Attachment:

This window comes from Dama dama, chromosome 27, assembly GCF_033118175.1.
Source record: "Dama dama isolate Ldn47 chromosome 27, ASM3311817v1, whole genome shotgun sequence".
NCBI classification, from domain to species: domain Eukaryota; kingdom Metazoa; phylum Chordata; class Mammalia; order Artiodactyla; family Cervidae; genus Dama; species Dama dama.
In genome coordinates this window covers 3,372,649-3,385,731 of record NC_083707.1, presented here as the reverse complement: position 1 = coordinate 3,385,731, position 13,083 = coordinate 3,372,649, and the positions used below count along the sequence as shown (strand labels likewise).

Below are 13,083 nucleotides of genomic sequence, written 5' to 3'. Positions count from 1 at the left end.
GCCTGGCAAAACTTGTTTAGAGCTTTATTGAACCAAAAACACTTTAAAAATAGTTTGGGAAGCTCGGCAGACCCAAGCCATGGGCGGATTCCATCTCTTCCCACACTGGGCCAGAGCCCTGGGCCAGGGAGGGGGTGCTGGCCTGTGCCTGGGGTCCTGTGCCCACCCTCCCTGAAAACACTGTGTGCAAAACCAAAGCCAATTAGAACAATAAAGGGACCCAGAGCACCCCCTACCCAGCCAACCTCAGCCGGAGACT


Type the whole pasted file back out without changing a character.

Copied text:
This window comes from Dama dama, chromosome 27, assembly GCF_033118175.1.
Source record: "Dama dama isolate Ldn47 chromosome 27, ASM3311817v1, whole genome shotgun sequence".
NCBI classification, from domain to species: domain Eukaryota; kingdom Metazoa; phylum Chordata; class Mammalia; order Artiodactyla; family Cervidae; genus Dama; species Dama dama.
In genome coordinates this window covers 3,372,649-3,385,731 of record NC_083707.1, presented here as the reverse complement: position 1 = coordinate 3,385,731, position 13,083 = coordinate 3,372,649, and the positions used below count along the sequence as shown (strand labels likewise).

Below are 13,083 nucleotides of genomic sequence, written 5' to 3'. Positions count from 1 at the left end.
GCCTGGCAAAACTTGTTTAGAGCTTTATTGAACCAAAAACACTTTAAAAATAGTTTGGGAAGCTCGGCAGACCCAAGCCATGGGCGGATTCCATCTCTTCCCACACTGGGCCAGAGCCCTGGGCCAGGGAGGGGGTGCTGGCCTGTGCCTGGGGTCCTGTGCCCACCCTCCCTGAAAACACTGTGTGCAAAACCAAAGCCAATTAGAACAATAAAGGGACCCAGAGCACCCCCTACCCAGCCAACCTCAGCCGGAGACT